To simplify this, royal and noble families marry within their circles. Hence, a Scindia princess from Gwalior Yuvrani Chitrangadha Singh goes into Jammu and Kashmir as the bride of Yuvraaj Vikramaditya Singh and with her takes the Til Ande Ka Achar, a Maratha classic. The Rana princess Maharani Yasho Rajya Laxmi marries the intellectual Maharaja Karan Singh and with her also gets added the Nepalese Chara Sand Ko to the royal kitchen of Jammu, interestingly served along with Kashmiri Haak.

The Sailana princess Tikarani Shailaja Katoch marries Tika Ashwarya Katoch of Kangra-Lambragaon and with her trousseau is added the much sought-after kitchen copy of Sailana cuisine. Interestingly, the book arrives with one recipe crossed, “My father-in-law did not allow us to cook Ranjit Shahi, an iconic recipe from the family’s treasured cookbook. He said that every time I wanted to eat it, I had to come to Sailana to enjoy it with the family.”

Nizam’s banquets

The royal family of Jammu & Kashmir
Maharaja and Maharani of Sailana
A sit down silver service
The last Nizam of Hyderabad
Lakshmi Vilas Palace

In my decade long journey with princely India’s handcrafted legacy, the one thing that held my fascination always was the food that came out of their kitchens. The fascinating tale of the brinjal bharta cooked in mustard oil at the Nawab of Rampur’s home in Delhi was as delightful as the Murg Musallam. The Gobhi musallam at Habibulah estate, Lucknow, had a better nurturing of the spices than its non-vegetarian counterpart. The Bhutte ke Khees, cooked by many Mewari households, which is as delightful in its flavouring as the Haleem one enjoyed in Meera-Muzaffar Ali’s by appointment restaurant Maashra.

Every family has a cuisine fable to share: Like the Gazpacho meets shorba recipe that was cooked for the begum of Kotwara, so that she would not feel faint in the damning heat of the Terai summer. Or the lauki cooked by the chefs of Pratapgarh, stuffed with paneer, almonds and raisins. And how Captain Amarinder Singh loves rustling up his favourite Murg Laungh Elaichi and Khatta Pulav with his son Tika Patiala.

Shikaar was integral to the royals, as were wars. And there are many recipes that centre around game cuisine. Shares Maharaja Brajraj Singh of Kishangarh, “Anything hunted was simply cleaned, coated with salt and pushed into piping hot oil.” Khadak Khargosh, which is now replaced with Khadak Murg, is an interesting recipe.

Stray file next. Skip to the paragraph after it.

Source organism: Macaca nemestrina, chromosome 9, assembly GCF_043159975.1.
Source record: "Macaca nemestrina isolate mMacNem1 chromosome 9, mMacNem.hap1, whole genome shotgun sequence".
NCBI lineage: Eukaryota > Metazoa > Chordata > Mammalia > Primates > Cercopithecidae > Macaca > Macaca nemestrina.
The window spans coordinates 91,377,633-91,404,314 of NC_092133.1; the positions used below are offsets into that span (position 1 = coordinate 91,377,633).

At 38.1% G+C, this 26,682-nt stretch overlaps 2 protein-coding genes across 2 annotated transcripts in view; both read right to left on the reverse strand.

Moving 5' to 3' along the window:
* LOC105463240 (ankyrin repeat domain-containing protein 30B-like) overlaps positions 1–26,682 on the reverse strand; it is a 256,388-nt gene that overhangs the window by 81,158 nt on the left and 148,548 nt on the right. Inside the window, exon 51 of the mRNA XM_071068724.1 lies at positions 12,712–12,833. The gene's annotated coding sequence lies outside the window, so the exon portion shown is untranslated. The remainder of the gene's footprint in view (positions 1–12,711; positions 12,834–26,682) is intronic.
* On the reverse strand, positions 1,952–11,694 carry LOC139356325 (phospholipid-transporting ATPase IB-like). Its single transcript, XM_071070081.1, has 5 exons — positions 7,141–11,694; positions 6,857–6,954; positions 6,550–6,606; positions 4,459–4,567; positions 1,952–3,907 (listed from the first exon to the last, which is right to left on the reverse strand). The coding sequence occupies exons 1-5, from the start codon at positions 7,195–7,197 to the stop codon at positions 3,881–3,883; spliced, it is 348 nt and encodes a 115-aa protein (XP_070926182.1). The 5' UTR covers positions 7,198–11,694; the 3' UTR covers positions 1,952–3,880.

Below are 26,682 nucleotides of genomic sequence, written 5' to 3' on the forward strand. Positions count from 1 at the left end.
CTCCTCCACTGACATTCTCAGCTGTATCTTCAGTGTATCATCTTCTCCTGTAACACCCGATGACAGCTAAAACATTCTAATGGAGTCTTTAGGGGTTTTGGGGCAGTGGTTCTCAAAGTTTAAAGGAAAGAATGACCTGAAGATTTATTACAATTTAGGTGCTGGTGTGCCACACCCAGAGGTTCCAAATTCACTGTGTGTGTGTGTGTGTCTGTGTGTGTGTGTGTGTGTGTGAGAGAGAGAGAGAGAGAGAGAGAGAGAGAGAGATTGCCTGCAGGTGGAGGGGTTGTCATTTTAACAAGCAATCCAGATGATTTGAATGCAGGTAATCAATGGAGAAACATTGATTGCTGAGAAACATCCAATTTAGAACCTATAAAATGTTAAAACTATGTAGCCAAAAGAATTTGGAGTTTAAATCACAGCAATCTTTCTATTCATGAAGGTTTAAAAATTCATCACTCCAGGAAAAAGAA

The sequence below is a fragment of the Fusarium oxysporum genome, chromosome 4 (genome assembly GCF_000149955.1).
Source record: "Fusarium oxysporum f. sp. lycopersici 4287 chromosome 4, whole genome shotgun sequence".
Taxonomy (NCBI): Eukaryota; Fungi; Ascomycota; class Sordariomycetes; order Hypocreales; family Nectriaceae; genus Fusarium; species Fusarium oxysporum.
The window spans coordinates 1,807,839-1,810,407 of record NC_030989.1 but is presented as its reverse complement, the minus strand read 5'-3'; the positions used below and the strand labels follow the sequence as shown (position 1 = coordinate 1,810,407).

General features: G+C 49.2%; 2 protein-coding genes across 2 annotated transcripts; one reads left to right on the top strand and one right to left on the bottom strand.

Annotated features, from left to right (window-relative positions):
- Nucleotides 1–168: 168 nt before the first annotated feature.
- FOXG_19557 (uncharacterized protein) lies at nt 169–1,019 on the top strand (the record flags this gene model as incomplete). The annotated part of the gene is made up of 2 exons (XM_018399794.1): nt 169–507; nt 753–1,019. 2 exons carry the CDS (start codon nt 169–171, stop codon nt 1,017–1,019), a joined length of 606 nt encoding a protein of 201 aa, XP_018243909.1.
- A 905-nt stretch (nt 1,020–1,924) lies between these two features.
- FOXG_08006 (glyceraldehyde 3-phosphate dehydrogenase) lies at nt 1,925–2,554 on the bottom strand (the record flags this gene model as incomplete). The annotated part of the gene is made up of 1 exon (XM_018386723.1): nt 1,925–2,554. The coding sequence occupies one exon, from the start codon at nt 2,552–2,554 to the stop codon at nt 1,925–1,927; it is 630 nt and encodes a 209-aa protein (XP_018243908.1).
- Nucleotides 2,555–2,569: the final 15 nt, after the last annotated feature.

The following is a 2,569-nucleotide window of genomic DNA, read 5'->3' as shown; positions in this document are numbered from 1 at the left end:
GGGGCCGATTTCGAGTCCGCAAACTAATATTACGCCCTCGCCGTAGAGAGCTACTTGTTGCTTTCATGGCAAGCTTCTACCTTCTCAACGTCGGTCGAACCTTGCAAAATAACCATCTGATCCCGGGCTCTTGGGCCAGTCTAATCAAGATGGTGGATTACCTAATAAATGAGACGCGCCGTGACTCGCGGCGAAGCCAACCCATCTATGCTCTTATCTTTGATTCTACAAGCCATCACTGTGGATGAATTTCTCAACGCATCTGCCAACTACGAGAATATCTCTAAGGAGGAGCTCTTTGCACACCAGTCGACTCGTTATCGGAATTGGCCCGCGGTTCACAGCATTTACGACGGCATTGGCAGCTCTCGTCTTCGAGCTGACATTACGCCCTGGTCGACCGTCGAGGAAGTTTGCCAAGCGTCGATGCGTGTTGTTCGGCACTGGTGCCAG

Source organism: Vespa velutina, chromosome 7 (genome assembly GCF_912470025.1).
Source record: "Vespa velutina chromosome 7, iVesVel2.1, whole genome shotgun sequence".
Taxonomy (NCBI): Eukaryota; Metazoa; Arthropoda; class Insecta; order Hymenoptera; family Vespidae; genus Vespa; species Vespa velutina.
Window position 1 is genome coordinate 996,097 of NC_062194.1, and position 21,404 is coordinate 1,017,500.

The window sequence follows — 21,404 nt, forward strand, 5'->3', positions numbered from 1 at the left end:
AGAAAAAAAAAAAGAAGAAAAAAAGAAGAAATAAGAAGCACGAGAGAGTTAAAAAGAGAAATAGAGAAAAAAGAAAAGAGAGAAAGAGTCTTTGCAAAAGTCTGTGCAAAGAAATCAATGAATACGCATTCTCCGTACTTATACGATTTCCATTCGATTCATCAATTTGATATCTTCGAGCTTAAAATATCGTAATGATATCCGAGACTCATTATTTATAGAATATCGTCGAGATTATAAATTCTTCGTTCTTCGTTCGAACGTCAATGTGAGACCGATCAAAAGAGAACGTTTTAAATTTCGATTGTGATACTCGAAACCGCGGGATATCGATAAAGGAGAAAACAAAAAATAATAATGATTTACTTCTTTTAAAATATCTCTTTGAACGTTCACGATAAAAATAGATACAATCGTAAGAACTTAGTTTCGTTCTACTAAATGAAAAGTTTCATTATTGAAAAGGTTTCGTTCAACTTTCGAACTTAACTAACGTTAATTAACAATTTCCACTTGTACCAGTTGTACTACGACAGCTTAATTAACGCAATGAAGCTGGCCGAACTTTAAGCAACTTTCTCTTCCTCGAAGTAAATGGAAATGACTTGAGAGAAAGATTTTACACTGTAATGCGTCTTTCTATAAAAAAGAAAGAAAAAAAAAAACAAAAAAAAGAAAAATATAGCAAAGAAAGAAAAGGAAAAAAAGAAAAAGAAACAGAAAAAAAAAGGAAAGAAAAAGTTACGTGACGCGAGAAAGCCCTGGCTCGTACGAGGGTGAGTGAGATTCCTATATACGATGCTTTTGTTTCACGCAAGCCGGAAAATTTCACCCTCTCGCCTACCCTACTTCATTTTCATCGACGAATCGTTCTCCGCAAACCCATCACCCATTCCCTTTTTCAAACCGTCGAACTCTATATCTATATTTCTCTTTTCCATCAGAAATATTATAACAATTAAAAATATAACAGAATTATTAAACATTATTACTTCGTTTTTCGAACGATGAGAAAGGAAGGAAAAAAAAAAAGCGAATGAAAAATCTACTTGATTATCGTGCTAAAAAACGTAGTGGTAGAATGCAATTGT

Interesting recipe of hunted rabbits, skinned, coated with masalas and ghee and then cooked inside a deep pit dug in the ground. “We still cook it back home with chicken and lamb,” Shares Kunwar Hemendra, a much-revered chef. The Maratha armies that fought wars continuously always carried with them dry masalas which had dry coconut blended in with spicy red chillies and other condiments. Shares Uma Devi Jadhav, “Barbat was an offshoot of the food Maratha armies on the march cooked.”

European ways of life did not only permeate into the wardrobe of the kings. It introduced the culture of sit-down dinners hosted in the durbar halls of Laxmi Vilas Palace and Falaknuma’s 101 table that had a majestic table crafted out of one single log to seat 100 guests besides the Nizam. High teas became as important as dinners and porcelain with royal insignias turned into a very valued possession of the royals. European dishes too got added to the Maharaja’s kitchen. Like the Kapurthala household enjoying a French Onion soup as much as a classic Rara Gosht. Or, Caramel Custard remaining the favourite of the Bikaner royal families still.

It is armed with tales like these and charged with a desire to keep them alive that I founded ‘Kitchen of the Kings’, a research-based forum that tabulates, showcases and talks of royal kitchen cultures. With so many recipes remaining a secret within the kitchens of the royals, whilst we as Indians are served their commercialised avatars, it is very important to keep the authenticity of this cuisine alive.

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FORT TIJARA: A HERITAGE ART GALLERY WITH A MODERN TWIST

Neha Kirpal

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A comfortable drive of about an hour and a half from Gurugram, through the rustic countryside and the Aravalli mountain range, you suddenly come across the ramparts of an ancient 19th Century fort that majestically stands out above a semi-arid landscape that surrounds it. The latest property of the Neemrana group, the Tijara Fort Palace was bought by the group in 2003. Built in the Rajputana Afghanistan style of architecture, it was extensively restored for 13 years after which it finally opened its doors to guests in 2016.

In 1835, Maharaja Balwant Singh of Alwar laid the foundation stone of his dream project with master masons from Kabul and Delhi. He, however, passed away, leaving the revival of the medieval capital of Hasan Khan Mewati, incomplete. The nine-acre area of the property offers a lot of wide, open spaces for early morning jaunts and post-dinner strolls. Walking through perfectly manicured, seven-tiered hanging gardens laid out against the stunning ramparts of the quaint fort on a barren hill feels almost other-worldly.